Neuromuscular disease implies a disorder of the peripheral nerve, neuromuscular junction or muscle.
Weakness is the predominant sign of neuromuscular disease. Mild cases may only have exercise intolerance whereas severe cases may be unable to stand. The gait is often characteristic – initially relatively normal then becoming progressively more stilted and weak. Cats will often “bunny-hop”. Poor “hopping” responses can often demonstrate the weakness. Conscious proprioception and the time taken to correct a knuckled over paw is usually normal. If spinal and/or cranial nerve reflexes are depressed then a neuropathy is more likely. Myasthenic animals often have an absent or fatigable palpebral reflex and poor eye movement.
The list of causes of neuromuscular disease is huge and, as with most of neurology, it is easiest to subcategorise then with the DAMNIT(V) format. There are many neuromuscular diseases that have not been classified.
Blood samples – haematology and biochemistry
Many diseases can be eliminated/suggested by routine tests for example electrolyte disorders (hypokalaemia, hypocalcaemia,) and endocrinopathies (Cushing’s syndrome, hypothyroidism, hyperthyroidism, diabetes mellitus). A significantly elevated creatine kinase (>500u/l) indicates muscle damage and is suggestive of a dystrophy, inflammation or metabolic imbalance such as hypokalaemia. However creatine kinase can also increase after prolonged recumbency or because the animal is breaking down muscle for energy. In protozoal diseases such as toxoplasmosis or Neosporosis, liver parameters may also be elevated.
Other blood tests
If serum biochemistry is suggestive then specific tests for endocrine disorders may be recommended. Blood samples may also be recommended to test for myasthenia gravis (acetylcholine receptor antibody); protozoal problems (Toxoplasma gondii and Neospora caninum) and / or mitochondrial myopathies(blood pH and abnormal levels of organic acids). It pet’s problem suggests a specific inherited problem then a specific genetic test may be recommend e.g. Centronuclear Myopathy (Labrador retriever myopathy) or exercise induced collapse in Labrador Retrievers.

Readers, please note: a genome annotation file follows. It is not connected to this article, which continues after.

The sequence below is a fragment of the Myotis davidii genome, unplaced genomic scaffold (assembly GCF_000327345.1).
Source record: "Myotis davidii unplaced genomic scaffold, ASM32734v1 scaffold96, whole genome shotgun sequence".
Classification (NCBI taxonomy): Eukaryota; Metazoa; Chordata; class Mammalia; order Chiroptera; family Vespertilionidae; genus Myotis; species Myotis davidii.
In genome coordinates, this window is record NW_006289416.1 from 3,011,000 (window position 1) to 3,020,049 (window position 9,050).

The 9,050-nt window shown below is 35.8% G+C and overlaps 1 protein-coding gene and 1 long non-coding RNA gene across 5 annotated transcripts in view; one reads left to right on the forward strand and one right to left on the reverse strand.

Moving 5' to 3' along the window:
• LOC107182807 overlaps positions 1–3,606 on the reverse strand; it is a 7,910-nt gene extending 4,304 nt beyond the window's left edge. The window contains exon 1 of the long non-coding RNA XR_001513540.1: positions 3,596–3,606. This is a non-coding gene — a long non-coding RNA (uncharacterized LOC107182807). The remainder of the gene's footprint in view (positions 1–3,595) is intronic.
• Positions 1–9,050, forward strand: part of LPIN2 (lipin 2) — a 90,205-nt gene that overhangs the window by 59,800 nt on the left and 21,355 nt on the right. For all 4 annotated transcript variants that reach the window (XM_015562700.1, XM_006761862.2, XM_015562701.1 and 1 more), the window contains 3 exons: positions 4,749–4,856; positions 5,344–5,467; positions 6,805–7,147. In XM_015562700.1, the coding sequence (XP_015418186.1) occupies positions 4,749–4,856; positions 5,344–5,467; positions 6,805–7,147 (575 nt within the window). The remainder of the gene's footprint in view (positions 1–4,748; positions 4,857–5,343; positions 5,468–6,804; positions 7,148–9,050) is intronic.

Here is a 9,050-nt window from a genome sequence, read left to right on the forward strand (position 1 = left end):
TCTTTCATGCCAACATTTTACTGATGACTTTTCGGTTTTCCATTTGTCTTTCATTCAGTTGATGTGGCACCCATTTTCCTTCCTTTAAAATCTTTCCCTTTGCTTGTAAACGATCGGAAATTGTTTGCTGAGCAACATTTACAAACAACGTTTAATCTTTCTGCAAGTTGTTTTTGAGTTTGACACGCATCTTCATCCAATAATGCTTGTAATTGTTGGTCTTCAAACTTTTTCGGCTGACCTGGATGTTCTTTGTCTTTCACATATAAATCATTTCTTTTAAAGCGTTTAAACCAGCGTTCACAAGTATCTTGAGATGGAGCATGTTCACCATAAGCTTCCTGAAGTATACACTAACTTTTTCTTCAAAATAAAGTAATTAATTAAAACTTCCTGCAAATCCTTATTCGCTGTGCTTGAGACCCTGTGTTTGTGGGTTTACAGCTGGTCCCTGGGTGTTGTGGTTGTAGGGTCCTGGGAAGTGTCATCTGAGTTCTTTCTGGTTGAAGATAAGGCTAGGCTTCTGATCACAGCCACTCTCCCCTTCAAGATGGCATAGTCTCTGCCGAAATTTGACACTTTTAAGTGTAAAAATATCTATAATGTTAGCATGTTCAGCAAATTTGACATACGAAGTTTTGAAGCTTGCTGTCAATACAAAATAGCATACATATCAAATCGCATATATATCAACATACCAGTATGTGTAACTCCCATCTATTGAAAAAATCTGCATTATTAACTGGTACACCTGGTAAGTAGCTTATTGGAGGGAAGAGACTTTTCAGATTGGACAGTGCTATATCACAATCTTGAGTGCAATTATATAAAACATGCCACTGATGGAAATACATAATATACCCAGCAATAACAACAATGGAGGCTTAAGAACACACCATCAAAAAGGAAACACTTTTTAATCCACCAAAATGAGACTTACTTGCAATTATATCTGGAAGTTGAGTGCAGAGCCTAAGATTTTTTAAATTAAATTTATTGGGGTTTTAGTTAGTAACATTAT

electrophysiology (electromyography (EMG) with nerve function tests) is used for diagnosing neuromuscular disease and specifically localising the problem to the nerve, neuromuscular junction or a neuropathy. It can also provide information as to the aetiology of the problem; for example it is possible to ascertain if the disease is more likely to involve the myelin or the axon.
An EMG recording from a muscle. Abnormal spontaneous activity can indicate a neuropathy or myopathy
Trace of a sciatic motor nerve conduction velocity.
The amplitude of the compound muscle action potential (numbered wave form) is reduced and so is the conduction velocity (53.1m/s). This dog had a neuropathy.
Muscle and nerve biopsy
Although relatively easy to perform it is important that biopsies are handled correctly and submitted to an appropriate laboratory. A dedicated neuromuscular laboratory should be able to provide the full range of histologic and histochemical stains and electron microscopy e.g. Comparative Neuromuscular Laboratory, Davis University, California http://neurolab.vet.ed.ac.uk
Other tests e.g.radiographs or ultrasound may be recommended to look for associated or contributing diseases e.g. myasthenia gravis can be induced by thymoma. Although extravagantly expensive MRI can be useful to identify disease muscle to increase accuracy of biopsy
How is neuromuscular disease treated?
Therapy obviously depends as to the precise nature of the problem. Some neuromuscular diseases have a specific therapy for example endocrine disorders (hyperthyroidism, diabetes mellitus); Myasthenia gravis (Pyridostigmine and immunosuppressive therapy); and antiprotozoal agents for Toxoplasmosis and Neosporosis. For many degenerative neuropathies there is no treatment however some improve when given dietary supplements such as the mitochondrial co-factor L-Carnitine 50mg/kg twice daily and anti-oxidants such as gamma linoleic acid and omgea-3-fatty acids. Many severely tetraparetic animals will require considerable supportive care as well. For example, a pet which is unable to swallow may require feeding through a (PEG) tube into the stomach.
- Feed from a height
- Stairs if unable to stand
- Maintain raised position 10mins after feeding
- Small meals 4-6 per day
- High calorie (e.g. Hills p/d or n/d)